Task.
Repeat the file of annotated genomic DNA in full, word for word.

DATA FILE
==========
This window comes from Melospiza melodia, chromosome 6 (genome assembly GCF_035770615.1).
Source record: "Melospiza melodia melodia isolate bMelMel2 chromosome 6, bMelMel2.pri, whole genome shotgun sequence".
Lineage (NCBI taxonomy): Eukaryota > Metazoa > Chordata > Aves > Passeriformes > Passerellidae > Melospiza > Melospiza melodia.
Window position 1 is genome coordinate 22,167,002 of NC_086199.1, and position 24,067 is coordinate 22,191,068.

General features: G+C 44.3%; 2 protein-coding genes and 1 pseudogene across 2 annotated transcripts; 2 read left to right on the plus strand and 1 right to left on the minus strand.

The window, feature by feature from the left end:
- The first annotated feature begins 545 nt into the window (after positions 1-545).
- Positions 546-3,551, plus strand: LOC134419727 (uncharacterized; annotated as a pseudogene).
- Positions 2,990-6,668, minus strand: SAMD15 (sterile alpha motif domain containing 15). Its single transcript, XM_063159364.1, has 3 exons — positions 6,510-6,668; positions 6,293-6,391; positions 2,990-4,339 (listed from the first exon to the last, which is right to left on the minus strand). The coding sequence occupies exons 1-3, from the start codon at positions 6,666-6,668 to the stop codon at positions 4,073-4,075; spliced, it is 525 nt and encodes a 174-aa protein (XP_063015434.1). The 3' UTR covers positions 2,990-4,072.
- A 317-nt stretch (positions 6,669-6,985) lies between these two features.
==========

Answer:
This window comes from Melospiza melodia, chromosome 6 (genome assembly GCF_035770615.1).
Source record: "Melospiza melodia melodia isolate bMelMel2 chromosome 6, bMelMel2.pri, whole genome shotgun sequence".
Lineage (NCBI taxonomy): Eukaryota > Metazoa > Chordata > Aves > Passeriformes > Passerellidae > Melospiza > Melospiza melodia.
Window position 1 is genome coordinate 22,167,002 of NC_086199.1, and position 24,067 is coordinate 22,191,068.

General features: G+C 44.3%; 2 protein-coding genes and 1 pseudogene across 2 annotated transcripts; 2 read left to right on the plus strand and 1 right to left on the minus strand.

The window, feature by feature from the left end:
- The first annotated feature begins 545 nt into the window (after positions 1-545).
- Positions 546-3,551, plus strand: LOC134419727 (uncharacterized; annotated as a pseudogene).
- Positions 2,990-6,668, minus strand: SAMD15 (sterile alpha motif domain containing 15). Its single transcript, XM_063159364.1, has 3 exons — positions 6,510-6,668; positions 6,293-6,391; positions 2,990-4,339 (listed from the first exon to the last, which is right to left on the minus strand). The coding sequence occupies exons 1-3, from the start codon at positions 6,666-6,668 to the stop codon at positions 4,073-4,075; spliced, it is 525 nt and encodes a 174-aa protein (XP_063015434.1). The 3' UTR covers positions 2,990-4,072.
- A 317-nt stretch (positions 6,669-6,985) lies between these two features.